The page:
Who doesn’t love pastry? And who in Colorado hasn’t struggled with flat cakes, collapsed cookies, and other blame-it-on-the-altitude baking problems? We’re thrilled to be offering a high-altitude baking class Wednesday, September 16 featuring Susan G. Purdy, whose book Pie In the Sky: Successful High-Altitude Baking debunks high-altitude myths and will help you hit a home run every time you bake in Colorful Colorado. Susan is consistently ranked as the queen of high-altitude, so we couldn’t be more thrilled to learn from her years of baking wisdom.
To celebrate, here are a few fun facts about altitude and baking:
- Why your recipes fail: Leaving user error out of the question, recipes often fail at altitude because of three factors: lower boiling point of water [takes longer for moist, batter-based cakes to bake through], faster moisture evaporation [baking ratios are off and dryness becomes a problem], and quick-expanding leavening gases [too much rising with quick sinking].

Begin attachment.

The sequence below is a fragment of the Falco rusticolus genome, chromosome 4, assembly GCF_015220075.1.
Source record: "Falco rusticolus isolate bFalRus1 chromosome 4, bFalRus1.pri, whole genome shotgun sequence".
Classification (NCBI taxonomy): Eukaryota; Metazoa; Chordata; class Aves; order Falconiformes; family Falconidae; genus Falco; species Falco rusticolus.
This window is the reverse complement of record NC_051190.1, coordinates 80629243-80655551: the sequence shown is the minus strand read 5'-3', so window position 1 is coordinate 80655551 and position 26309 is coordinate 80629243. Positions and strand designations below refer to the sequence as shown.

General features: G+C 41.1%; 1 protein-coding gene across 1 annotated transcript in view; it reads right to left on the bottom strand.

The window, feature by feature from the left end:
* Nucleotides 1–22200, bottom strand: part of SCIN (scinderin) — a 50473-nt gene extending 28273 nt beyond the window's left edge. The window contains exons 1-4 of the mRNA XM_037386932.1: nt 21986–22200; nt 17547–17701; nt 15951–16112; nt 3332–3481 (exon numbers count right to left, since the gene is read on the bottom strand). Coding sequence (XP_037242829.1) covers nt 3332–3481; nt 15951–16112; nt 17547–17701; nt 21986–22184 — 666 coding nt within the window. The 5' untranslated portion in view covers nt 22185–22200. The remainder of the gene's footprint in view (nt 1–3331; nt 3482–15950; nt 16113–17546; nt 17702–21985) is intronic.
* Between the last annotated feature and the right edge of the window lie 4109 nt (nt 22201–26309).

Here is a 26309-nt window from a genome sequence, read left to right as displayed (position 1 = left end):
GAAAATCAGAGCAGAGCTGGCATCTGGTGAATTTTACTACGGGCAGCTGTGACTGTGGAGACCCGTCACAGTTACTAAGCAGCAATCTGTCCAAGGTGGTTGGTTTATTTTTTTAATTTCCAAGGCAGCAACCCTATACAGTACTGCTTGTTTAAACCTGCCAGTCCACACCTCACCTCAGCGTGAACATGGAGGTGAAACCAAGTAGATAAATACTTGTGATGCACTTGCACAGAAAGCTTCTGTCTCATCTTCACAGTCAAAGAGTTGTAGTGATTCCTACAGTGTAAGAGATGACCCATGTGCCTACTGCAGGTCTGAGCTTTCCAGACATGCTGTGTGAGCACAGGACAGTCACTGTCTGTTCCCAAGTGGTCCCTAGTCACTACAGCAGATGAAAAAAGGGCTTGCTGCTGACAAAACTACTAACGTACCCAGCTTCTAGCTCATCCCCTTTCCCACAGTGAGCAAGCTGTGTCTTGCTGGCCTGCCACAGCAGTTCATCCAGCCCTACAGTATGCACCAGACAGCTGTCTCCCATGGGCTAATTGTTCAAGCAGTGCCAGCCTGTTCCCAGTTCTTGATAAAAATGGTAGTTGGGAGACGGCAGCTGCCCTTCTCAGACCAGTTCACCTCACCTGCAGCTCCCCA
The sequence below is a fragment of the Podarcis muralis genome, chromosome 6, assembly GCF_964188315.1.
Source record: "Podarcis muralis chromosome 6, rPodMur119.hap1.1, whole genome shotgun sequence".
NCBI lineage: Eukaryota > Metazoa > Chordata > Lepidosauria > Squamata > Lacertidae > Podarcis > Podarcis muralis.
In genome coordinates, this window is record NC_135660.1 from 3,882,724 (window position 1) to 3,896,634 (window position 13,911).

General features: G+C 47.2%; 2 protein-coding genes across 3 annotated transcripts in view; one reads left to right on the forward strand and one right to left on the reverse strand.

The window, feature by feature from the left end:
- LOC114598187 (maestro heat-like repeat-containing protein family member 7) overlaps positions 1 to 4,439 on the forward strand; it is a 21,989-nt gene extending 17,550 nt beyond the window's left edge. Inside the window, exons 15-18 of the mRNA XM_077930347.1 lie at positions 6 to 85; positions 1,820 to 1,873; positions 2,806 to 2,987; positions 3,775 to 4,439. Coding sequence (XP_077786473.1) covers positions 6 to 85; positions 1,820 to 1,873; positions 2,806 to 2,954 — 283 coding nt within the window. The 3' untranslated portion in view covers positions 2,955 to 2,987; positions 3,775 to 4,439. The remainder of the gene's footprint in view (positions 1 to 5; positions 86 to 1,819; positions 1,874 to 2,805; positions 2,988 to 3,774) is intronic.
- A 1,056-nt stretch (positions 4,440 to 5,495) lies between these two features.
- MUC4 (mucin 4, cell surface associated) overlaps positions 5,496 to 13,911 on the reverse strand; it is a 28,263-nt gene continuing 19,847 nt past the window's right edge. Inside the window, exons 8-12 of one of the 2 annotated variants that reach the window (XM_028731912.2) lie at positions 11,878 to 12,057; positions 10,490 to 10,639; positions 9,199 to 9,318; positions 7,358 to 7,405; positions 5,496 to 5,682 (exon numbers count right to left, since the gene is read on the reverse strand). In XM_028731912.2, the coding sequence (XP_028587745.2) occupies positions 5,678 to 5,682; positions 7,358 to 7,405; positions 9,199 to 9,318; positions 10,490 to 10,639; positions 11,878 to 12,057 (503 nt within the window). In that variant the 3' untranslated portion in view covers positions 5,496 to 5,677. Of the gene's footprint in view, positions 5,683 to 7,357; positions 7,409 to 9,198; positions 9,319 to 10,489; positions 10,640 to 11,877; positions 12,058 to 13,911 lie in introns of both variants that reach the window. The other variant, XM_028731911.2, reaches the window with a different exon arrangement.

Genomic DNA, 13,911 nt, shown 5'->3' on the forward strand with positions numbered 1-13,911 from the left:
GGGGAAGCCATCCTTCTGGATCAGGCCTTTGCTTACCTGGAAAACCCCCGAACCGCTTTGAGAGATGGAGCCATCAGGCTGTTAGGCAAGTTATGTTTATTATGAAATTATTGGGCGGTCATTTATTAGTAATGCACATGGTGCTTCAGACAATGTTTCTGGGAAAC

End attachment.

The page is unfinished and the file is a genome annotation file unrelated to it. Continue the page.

- No stiff peaks: Next time you’re whipping up a meringue, resist the temptation to create stiff peaks. At Colorado-level altitudes, leavening gases mean that your whipped peaks will collapse in no time. Go for a soft peak instead.
- Beef up your cakes: Cakes especially are susceptible to elevation gaffes, since they rise quickly and can fall fast. Try replacing liquid with an acidic dairy product like buttermilk, yogurt, or milk. You’ll get a great tang, and the batter won’t wilt in the oven.
- Go regional: There’s a reason tortillas and flatbreads originated in high desert and mountainous regions: they don’t fail at altitude! Don’t give up on high-altitude baking, but don’t despair…there are plenty of recipes that won’t give you a struggle if you’re tired of over-proofed bread or collapsed cake.
Photo via Kanko*